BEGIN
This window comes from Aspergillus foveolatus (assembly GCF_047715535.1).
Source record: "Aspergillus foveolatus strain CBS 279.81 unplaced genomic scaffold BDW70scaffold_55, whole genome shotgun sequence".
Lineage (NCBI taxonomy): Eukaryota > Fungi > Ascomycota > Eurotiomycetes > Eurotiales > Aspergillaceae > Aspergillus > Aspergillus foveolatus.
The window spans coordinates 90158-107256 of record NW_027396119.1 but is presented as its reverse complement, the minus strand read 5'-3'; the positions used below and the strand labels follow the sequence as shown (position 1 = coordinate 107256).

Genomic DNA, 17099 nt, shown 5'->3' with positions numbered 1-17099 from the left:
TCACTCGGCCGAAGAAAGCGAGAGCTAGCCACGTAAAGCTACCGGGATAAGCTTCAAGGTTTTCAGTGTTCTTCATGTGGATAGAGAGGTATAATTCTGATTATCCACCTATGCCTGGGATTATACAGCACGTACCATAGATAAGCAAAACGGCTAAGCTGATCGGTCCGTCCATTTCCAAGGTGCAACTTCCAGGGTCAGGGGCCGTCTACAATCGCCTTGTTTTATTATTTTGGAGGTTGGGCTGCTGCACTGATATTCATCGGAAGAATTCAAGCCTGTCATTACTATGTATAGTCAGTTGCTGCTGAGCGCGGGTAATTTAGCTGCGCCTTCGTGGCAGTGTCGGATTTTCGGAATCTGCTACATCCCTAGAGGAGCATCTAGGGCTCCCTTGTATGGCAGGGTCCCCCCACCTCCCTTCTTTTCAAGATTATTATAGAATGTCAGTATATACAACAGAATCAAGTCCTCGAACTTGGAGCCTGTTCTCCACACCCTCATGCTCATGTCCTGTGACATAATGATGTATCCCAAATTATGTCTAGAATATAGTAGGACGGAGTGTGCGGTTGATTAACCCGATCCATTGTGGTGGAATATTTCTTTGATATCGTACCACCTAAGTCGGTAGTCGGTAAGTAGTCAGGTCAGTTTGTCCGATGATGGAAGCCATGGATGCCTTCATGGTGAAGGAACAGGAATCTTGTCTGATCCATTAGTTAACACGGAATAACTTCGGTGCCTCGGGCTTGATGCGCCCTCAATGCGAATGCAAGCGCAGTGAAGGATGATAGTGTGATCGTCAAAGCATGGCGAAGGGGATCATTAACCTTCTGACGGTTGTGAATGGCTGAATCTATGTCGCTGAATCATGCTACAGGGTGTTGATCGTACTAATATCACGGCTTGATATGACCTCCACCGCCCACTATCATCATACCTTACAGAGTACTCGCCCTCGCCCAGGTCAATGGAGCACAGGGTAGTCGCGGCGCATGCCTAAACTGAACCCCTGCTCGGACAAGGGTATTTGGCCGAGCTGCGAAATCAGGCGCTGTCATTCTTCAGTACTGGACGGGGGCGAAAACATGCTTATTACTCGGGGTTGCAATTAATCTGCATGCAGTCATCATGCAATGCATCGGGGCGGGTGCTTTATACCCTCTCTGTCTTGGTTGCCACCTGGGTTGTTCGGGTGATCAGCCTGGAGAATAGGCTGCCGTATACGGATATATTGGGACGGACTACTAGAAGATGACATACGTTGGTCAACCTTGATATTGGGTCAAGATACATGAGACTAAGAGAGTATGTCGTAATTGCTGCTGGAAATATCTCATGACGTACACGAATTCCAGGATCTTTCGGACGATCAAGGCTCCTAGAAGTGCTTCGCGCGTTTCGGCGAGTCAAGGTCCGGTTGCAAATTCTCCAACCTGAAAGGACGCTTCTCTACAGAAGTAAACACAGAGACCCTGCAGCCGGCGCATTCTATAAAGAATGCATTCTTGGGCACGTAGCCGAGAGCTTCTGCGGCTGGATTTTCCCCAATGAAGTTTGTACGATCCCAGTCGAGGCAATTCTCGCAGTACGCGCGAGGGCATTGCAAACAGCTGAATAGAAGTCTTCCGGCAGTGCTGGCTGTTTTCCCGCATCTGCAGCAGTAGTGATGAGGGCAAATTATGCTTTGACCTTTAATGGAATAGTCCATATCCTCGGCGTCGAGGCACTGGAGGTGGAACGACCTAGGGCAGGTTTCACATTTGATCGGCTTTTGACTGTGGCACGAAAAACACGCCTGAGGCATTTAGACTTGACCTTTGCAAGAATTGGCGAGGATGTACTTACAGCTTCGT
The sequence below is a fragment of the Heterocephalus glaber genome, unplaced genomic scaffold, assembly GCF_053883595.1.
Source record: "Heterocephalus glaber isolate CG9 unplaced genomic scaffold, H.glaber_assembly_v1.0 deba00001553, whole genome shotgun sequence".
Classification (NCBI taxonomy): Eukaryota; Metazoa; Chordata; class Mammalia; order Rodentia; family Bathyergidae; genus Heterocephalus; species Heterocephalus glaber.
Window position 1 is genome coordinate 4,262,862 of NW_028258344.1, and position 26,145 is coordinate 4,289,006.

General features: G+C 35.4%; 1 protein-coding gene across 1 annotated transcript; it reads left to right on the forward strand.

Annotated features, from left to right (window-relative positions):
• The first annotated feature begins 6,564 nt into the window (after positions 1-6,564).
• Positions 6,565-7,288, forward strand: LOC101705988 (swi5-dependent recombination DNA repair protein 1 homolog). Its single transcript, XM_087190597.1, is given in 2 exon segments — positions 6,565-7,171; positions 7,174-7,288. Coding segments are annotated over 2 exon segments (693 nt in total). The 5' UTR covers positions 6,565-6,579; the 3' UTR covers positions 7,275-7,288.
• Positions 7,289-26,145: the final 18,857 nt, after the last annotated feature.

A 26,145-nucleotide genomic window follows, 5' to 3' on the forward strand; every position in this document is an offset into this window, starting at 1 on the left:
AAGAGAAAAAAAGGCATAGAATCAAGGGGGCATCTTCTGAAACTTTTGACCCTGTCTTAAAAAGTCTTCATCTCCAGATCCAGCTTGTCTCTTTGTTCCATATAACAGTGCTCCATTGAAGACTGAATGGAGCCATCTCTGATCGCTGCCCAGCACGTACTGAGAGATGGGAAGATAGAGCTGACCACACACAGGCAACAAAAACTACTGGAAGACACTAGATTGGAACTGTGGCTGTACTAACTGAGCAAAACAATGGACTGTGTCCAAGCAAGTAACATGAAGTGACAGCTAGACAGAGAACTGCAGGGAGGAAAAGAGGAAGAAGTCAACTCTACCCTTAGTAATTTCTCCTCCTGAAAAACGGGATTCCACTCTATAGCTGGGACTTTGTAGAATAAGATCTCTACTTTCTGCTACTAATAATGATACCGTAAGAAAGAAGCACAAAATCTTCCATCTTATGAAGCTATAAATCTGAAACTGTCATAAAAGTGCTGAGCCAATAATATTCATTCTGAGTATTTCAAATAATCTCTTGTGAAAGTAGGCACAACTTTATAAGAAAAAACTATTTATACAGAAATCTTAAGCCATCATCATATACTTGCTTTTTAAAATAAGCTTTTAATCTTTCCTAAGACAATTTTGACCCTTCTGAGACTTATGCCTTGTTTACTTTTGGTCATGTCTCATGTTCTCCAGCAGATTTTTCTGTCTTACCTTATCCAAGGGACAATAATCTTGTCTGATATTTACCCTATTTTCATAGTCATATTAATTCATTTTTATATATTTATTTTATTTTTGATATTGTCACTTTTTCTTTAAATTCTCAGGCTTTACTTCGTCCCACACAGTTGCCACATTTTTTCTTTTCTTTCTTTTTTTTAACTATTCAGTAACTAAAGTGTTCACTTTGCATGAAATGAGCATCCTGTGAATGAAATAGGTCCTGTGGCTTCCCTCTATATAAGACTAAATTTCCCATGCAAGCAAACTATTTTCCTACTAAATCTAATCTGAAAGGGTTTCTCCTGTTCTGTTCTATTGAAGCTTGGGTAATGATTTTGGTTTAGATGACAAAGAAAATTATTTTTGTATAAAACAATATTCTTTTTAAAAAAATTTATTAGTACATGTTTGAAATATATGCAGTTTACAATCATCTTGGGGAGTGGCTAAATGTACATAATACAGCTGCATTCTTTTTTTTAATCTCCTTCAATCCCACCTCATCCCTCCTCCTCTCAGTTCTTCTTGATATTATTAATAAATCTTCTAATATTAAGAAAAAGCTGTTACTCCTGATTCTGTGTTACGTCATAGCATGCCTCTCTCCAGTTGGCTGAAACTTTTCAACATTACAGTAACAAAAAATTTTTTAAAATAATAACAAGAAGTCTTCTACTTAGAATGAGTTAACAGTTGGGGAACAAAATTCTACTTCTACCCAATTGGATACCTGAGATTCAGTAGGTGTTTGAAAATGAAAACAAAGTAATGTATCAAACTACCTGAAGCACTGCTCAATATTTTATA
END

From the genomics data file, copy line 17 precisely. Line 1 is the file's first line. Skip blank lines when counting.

AAGAGAAAAAAAGGCATAGAATCAAGGGGGCATCTTCTGAAACTTTTGACCCTGTCTTAAAAAGTCTTCATCTCCAGATCCAGCTTGTCTCTTTGTTCCATATAACAGTGCTCCATTGAAGACTGAATGGAGCCATCTCTGATCGCTGCCCAGCACGTACTGAGAGATGGGAAGATAGAGCTGACCACACACAGGCAACAAAAACTACTGGAAGACACTAGATTGGAACTGTGGCTGTACTAACTGAGCAAAACAATGGACTGTGTCCAAGCAAGTAACATGAAGTGACAGCTAGACAGAGAACTGCAGGGAGGAAAAGAGGAAGAAGTCAACTCTACCCTTAGTAATTTCTCCTCCTGAAAAACGGGATTCCACTCTATAGCTGGGACTTTGTAGAATAAGATCTCTACTTTCTGCTACTAATAATGATACCGTAAGAAAGAAGCACAAAATCTTCCATCTTATGAAGCTATAAATCTGAAACTGTCATAAAAGTGCTGAGCCAATAATATTCATTCTGAGTATTTCAAATAATCTCTTGTGAAAGTAGGCACAACTTTATAAGAAAAAACTATTTATACAGAAATCTTAAGCCATCATCATATACTTGCTTTTTAAAATAAGCTTTTAATCTTTCCTAAGACAATTTTGACCCTTCTGAGACTTATGCCTTGTTTACTTTTGGTCATGTCTCATGTTCTCCAGCAGATTTTTCTGTCTTACCTTATCCAAGGGACAATAATCTTGTCTGATATTTACCCTATTTTCATAGTCATATTAATTCATTTTTATATATTTATTTTATTTTTGATATTGTCACTTTTTCTTTAAATTCTCAGGCTTTACTTCGTCCCACACAGTTGCCACATTTTTTCTTTTCTTTCTTTTTTTTAACTATTCAGTAACTAAAGTGTTCACTTTGCATGAAATGAGCATCCTGTGAATGAAATAGGTCCTGTGGCTTCCCTCTATATAAGACTAAATTTCCCATGCAAGCAAACTATTTTCCTACTAAATCTAATCTGAAAGGGTTTCTCCTGTTCTGTTCTATTGAAGCTTGGGTAATGATTTTGGTTTAGATGACAAAGAAAATTATTTTTGTATAAAACAATATTCTTTTTAAAAAAATTTATTAGTACATGTTTGAAATATATGCAGTTTACAATCATCTTGGGGAGTGGCTAAATGTACATAATACAGCTGCATTCTTTTTTTTAATCTCCTTCAATCCCACCTCATCCCTCCTCCTCTCAGTTCTTCTTGATATTATTAATAAATCTTCTAATATTAAGAAAAAGCTGTTACTCCTGATTCTGTGTTACGTCATAGCATGCCTCTCTCCAGTTGGCTGAAACTTTTCAACATTACAGTAACAAAAAATTTTTTAAAATAATAACAAGAAGTCTTCTACTTAGAATGAGTTAACAGTTGGGGAACAAAATTCTACTTCTACCCAATTGGATACCTGAGATTCAGTAGGTGTTTGAAAATGAAAACAAAGTAATGTATCAAACTACCTGAAGCACTGCTCAATATTTTATA